Distributions of variables are presented as means ± standard deviation or the number of patients and percentage. Univariate analyses were performed, where applicable, with the chi-squared test or Fisher’s exact test used for categorical variables and the student’s t-test used for numerical variables. Receiver-operating characteristic (ROC) curve analysis of the statistical significance of numerical variables was performed, and the Youden index was calculated to best evaluate the cutoff point for the diagnosis of fatal myocarditis. Multivariate analyses were conducted using logistic regression analyses; fatal myocarditis was the outcome of interest and thus identified as the independent variable, and all other significant variables included in the univariate or ROC analyses were identified as dependent variables. SPSS for Windows version 22.0 (Statistical Product and Service Solutions, SPSS Inc., Chicago, IL, USA) was used for all data analysis. All statistical tests were evaluated at the 5% significance level.


Patients’ clinical characteristics, manifestations, and laboratory findings

A total of 94 patients (51 boys and 43 girls) with myocarditis were identified, with a median age of 10 years at presentation. In total, 74 (78.7%) met all 4 criteria. The other 20 were diagnosed by a pediatric cardiologist at the time of discharge, including 18 had normal LVEF (EF≧55%) but with elevated median troponin I level of 5.852 ng/mL (arrange 0.116–23.251 ng/mL), one had normal troponin I level (0.014 ng/mL) but with impaired LVEF (EF:54%), and the other one had normal troponin I level (0.010 ng/mL) but elevated CK-MB level (17 ng/mL). Of the 94 patients, 45 (47.8%) were transferred from an outside hospital emergency department. During admission, 16 patients (17%) died (fatal group) within this hospital admission, and 78 patients remained alive (survivors’ group). Among the fatal group, 12 patients (75%) died within the first 72 hours of hospital admission, with five (41.6%) undergoing cardiopulmonary resuscitation (CPR) within the first 3 hours of hospitalization.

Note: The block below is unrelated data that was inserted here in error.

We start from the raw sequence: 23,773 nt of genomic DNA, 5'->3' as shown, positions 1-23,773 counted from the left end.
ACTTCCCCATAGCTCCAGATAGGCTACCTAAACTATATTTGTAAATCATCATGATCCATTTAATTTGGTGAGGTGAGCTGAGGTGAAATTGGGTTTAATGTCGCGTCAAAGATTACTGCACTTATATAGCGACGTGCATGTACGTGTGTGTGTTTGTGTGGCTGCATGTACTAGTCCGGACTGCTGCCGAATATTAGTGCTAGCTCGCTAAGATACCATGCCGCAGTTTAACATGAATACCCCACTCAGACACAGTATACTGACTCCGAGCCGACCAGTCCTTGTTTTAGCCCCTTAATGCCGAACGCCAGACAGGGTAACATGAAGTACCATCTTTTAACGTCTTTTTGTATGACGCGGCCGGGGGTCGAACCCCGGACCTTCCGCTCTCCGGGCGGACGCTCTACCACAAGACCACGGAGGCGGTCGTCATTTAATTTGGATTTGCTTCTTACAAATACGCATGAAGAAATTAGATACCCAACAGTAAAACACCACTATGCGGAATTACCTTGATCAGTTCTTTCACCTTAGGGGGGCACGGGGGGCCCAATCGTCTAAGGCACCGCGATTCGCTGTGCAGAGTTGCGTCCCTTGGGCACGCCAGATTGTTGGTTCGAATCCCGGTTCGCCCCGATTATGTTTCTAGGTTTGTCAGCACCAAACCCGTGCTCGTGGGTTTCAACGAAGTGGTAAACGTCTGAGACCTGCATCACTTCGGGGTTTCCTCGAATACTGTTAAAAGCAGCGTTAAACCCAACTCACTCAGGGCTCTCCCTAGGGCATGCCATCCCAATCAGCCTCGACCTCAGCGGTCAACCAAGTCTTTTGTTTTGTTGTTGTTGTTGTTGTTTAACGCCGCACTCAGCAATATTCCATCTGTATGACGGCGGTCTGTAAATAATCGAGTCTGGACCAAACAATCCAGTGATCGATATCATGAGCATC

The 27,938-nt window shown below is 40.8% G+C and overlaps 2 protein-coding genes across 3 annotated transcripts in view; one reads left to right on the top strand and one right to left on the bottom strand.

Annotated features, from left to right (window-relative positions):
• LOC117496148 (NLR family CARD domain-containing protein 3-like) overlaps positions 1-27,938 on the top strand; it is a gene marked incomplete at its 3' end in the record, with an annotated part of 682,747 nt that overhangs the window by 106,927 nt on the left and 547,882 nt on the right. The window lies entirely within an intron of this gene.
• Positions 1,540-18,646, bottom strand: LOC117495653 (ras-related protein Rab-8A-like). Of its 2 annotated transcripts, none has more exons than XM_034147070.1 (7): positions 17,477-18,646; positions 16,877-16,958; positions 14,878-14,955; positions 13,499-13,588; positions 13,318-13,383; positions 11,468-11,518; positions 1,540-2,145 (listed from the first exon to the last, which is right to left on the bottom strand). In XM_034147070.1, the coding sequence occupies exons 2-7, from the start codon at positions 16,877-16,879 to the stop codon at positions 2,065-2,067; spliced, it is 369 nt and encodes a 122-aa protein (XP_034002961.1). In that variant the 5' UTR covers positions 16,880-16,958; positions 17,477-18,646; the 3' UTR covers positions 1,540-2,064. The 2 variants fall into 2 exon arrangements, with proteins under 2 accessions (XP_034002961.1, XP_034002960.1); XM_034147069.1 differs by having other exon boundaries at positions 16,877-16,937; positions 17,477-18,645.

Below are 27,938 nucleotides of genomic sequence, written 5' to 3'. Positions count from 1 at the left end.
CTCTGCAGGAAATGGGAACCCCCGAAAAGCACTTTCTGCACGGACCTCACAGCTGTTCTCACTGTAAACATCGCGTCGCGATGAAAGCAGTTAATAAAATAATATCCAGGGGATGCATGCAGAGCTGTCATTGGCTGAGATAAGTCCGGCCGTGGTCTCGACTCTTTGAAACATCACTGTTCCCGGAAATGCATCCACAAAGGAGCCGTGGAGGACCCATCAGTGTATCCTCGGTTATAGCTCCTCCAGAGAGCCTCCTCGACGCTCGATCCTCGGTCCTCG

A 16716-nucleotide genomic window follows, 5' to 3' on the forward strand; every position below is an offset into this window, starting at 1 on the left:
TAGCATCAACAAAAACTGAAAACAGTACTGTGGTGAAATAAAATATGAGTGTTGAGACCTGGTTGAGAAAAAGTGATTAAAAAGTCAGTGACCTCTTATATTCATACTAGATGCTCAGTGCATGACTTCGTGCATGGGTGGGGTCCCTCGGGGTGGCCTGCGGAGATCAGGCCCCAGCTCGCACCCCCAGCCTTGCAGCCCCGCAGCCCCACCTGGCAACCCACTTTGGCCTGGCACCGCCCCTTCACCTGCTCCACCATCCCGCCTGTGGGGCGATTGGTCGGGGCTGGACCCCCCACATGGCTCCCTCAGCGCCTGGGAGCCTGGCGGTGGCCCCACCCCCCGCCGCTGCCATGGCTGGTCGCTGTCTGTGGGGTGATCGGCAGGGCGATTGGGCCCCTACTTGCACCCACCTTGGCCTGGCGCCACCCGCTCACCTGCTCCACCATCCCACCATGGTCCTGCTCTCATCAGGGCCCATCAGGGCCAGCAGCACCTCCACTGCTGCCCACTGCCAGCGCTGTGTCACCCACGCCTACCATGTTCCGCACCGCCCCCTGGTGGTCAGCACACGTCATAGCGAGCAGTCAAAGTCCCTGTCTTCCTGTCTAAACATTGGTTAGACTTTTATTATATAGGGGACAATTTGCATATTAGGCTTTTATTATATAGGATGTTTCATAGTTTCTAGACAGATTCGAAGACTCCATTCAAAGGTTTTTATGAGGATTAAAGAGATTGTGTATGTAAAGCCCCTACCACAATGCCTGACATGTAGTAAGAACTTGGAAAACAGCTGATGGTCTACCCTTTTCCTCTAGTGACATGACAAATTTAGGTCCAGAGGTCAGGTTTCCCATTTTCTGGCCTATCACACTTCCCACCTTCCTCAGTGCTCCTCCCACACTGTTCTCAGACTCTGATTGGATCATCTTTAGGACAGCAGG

The clinical characteristics of the 94 patients are summarized in Table 1. Most cases were symptomatic for 2–4 days. That is, circulatory collapse occurred mostly in the first week. Cardiac symptoms were the most common complaint upon admission (38.2%), followed by fever (27.6%) and gastrointestinal symptoms (23.4%). Twenty-nine patients (30.8%) were affected with virus infections. Coxsackie virus was the most common virus associated with myocarditis (40.6%). Forty-eight patients (51.1%) had hypotension upon admission.

Table 1. Characteristics of 94 patients with pediatric myocarditis on admission.

We provided extracorporeal membrane oxygenation (ECMO) to 21 patients (22.3%). Of the non-survivors, half (8/16) did not receive ECMO support. Among the eight non-survivors with ECMO support, most occurred before 2012, with complications of ECMO such as intracranial hemorrhages. Apart from complications of ECMO, the most common cause of death in non-survivors was heart failure with metabolic acidosis and some were complicated with hypoxic ischemic encephalopathy or multiple organ failure. Arrhythmias resulting in hemodynamic compromise (complete atrioventricular [AV] block, ventricular tachycardia [VT])], or ventricular fibrillation [VF]) were recorded in 29 children (30.9%), and pacemakers were implanted in 15 children (15.9%). Eighty-five (90.4%) patients were admitted to the intensive care unit (ICU). The average hospitalization time was 13.2±13.1 days. Among the cardiac markers examined, troponin I, creatine phosphokinase-MB (CPK-MB), and B-type natriuretic peptides (BNP) were elevated in a large number of patients at the time of admission (94.6%, 81.2%, and 57.6%, respectively). The results of univariate analyses between the fatal and survivors’ groups are shown in Table 1.

Clinical outcomes and predictors of prognosis

Age, sex, and the duration of symptoms before admission were not statistically different between the two groups. Patients in the fatal group presented significantly more frequently with gastrointestinal symptoms, less cardiac symptoms, and more ECMO usage than the survivors’ group. Laboratory characteristics and cardiac examination findings of the patients are illustrated in Table 2. Patients in the fatal group were significantly more likely to have hypotension, arrhythmia, metabolic acidosis, lower left ventricular ejection fraction (LVEF), and elevated troponin I and CK-MB levels than those in the survivors’ group.

Table 2. Comparison of laboratory characteristics and survey findings of 94 patients with pediatric myocarditis.